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To evaluate the construct validity of the NIH Toolbox Cognitive Battery (NIH TB-CB) in the healthy oldest-old (85+ years old).
Our sample from the McKnight Brain Aging Registry consists of 179 individuals, 85 to 99 years of age, screened for memory, neurological, and psychiatric disorders. Using previous research methods on a sample of 85 + y/o adults, we conducted confirmatory factor analyses on models of NIH TB-CB and same domain standard neuropsychological measures. We hypothesized the five-factor model (Reading, Vocabulary, Memory, Working Memory, and Executive/Speed) would have the best fit, consistent with younger populations. We assessed confirmatory and discriminant validity. We also evaluated demographic and computer use predictors of NIH TB-CB composite scores.
Findings suggest the six-factor model (Vocabulary, Reading, Memory, Working Memory, Executive, and Speed) had a better fit than alternative models. NIH TB-CB tests had good convergent and discriminant validity, though tests in the executive functioning domain had high inter-correlations with other cognitive domains. Computer use was strongly associated with higher NIH TB-CB overall and fluid cognition composite scores.
The NIH TB-CB is a valid assessment for the oldest-old samples, with relatively weak validity in the domain of executive functioning. Computer use’s impact on composite scores could be due to the executive demands of learning to use a tablet. Strong relationships of executive function with other cognitive domains could be due to cognitive dedifferentiation. Overall, the NIH TB-CB could be useful for testing cognition in the oldest-old and the impact of aging on cognition in older populations.
Depression and obesity are highly prevalent, and major impacts on public health frequently co-occur. Recently, we reported that having depression moderates the effect of the FTO gene, suggesting its implication in the association between depression and obesity.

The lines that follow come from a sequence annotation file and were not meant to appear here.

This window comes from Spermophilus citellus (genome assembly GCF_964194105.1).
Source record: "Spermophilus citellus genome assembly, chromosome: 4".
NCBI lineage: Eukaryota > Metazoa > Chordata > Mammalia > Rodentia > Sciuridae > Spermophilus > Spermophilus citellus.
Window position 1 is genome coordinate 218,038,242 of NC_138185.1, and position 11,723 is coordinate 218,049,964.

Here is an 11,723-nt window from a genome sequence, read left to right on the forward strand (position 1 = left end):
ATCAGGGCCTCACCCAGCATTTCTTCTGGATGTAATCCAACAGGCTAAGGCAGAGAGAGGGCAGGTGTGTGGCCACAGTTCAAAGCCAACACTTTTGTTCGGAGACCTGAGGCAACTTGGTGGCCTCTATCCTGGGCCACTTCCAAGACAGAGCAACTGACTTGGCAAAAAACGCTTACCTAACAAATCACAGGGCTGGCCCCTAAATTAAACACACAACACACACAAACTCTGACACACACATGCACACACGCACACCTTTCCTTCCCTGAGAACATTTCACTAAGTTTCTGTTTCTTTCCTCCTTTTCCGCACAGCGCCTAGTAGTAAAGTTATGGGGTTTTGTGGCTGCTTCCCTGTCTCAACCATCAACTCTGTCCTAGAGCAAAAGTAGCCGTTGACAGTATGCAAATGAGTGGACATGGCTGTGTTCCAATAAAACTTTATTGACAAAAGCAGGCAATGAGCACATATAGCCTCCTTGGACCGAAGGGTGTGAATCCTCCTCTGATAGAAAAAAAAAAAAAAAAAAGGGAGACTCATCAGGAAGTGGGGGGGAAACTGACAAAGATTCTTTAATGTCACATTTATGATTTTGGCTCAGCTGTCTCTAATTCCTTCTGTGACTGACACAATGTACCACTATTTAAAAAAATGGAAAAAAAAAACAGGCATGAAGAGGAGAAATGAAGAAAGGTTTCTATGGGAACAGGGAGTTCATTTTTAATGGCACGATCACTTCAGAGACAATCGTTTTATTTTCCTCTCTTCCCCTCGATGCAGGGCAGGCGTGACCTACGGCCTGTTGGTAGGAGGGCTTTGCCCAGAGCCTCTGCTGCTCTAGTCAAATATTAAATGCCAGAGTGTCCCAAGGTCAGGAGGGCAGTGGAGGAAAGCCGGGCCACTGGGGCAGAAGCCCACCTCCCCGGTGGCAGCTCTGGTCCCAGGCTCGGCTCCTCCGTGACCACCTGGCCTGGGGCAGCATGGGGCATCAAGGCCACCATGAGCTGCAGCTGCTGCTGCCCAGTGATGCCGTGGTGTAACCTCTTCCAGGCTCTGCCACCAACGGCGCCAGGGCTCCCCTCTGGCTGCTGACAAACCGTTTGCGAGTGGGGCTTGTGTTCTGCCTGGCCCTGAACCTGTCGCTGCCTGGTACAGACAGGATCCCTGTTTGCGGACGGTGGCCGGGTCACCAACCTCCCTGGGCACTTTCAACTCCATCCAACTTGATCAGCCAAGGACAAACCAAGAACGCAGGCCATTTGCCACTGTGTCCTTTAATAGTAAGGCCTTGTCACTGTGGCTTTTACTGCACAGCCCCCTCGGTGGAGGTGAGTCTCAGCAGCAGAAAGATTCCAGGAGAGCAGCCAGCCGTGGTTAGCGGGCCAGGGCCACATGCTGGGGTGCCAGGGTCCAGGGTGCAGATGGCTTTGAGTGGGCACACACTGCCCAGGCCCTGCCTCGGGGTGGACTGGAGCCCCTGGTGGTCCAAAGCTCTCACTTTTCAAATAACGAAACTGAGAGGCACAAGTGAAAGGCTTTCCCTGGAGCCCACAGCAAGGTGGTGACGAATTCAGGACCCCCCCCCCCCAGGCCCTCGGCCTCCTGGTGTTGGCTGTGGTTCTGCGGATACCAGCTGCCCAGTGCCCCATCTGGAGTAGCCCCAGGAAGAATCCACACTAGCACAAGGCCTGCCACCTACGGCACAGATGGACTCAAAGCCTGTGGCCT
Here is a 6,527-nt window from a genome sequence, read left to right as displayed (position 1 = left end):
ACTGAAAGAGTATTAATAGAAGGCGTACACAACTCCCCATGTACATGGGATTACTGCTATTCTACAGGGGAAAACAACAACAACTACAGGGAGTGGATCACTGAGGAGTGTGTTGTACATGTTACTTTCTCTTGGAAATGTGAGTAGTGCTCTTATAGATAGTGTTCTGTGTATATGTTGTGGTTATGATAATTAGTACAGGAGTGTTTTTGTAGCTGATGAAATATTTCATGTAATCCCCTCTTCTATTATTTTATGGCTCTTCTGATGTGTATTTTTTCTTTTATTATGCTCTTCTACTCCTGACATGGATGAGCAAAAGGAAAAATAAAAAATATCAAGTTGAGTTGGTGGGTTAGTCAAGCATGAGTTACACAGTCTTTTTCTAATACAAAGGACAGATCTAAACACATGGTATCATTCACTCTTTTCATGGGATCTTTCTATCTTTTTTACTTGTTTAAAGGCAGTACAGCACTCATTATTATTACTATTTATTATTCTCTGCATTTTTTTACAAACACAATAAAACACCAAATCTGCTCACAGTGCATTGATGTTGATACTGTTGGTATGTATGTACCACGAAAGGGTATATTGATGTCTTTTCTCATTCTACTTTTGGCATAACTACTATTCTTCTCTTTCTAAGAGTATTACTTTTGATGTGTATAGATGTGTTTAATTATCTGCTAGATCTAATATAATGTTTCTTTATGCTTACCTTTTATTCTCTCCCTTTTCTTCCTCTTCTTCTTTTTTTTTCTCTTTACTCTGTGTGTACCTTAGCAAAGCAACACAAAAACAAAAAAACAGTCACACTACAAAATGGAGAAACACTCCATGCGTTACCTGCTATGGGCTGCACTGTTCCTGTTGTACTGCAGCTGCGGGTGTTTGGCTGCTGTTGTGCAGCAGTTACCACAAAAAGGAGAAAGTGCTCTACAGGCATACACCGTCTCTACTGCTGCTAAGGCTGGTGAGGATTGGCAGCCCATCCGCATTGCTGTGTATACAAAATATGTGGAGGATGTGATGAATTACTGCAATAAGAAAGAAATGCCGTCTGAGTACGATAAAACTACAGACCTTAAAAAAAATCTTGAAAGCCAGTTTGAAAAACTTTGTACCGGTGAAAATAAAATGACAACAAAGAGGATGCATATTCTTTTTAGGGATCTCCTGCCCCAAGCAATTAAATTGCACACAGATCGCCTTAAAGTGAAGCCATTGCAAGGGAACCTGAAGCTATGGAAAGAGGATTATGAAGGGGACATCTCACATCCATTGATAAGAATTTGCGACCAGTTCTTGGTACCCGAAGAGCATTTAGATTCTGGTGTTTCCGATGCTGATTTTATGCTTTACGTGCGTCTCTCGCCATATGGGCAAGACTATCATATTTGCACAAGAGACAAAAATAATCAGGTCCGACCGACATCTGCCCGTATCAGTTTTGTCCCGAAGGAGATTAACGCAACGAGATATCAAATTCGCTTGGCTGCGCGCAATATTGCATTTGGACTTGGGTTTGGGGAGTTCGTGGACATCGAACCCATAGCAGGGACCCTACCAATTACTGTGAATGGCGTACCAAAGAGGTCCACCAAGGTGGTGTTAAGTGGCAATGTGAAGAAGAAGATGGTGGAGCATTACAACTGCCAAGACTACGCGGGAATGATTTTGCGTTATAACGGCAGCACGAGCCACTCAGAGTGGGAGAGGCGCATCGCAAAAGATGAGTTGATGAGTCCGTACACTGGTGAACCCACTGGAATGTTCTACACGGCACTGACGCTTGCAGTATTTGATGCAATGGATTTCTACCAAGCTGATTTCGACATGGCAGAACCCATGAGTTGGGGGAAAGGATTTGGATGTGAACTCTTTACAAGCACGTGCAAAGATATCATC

To confirm these findings by investigating the FTO polymorphism rs9939609 in new cohorts, and subsequently in a meta-analysis.
The sample consists of 6902 individuals with depression and 6799 controls from three replication cohorts and two original discovery cohorts. Linear regression models were performed to test for association between rs9939609 and body mass index (BMI), and for the interaction between rs9939609 and depression status for an effect on BMI. Fixed and random effects meta-analyses were performed using METASOFT.
In the replication cohorts, we observed a significant interaction between FTO, BMI and depression with fixed effects meta-analysis (β=0.12, P = 2.7 × 10−4) and with the Han/Eskin random effects method (P = 1.4 × 10−7) but not with traditional random effects (β = 0.1, P = 0.35). When combined with the discovery cohorts, random effects meta-analysis also supports the interaction (β = 0.12, P = 0.027) being highly significant based on the Han/Eskin model (P = 6.9 × 10−8). On average, carriers of the risk allele who have depression have a 2.2% higher BMI for each risk allele, over and above the main effect of FTO.
This meta-analysis provides additional support for a significant interaction between FTO, depression and BMI, indicating that depression increases the effect of FTO on BMI. The findings provide a useful starting point in understanding the biological mechanism involved in the association between obesity and depression.
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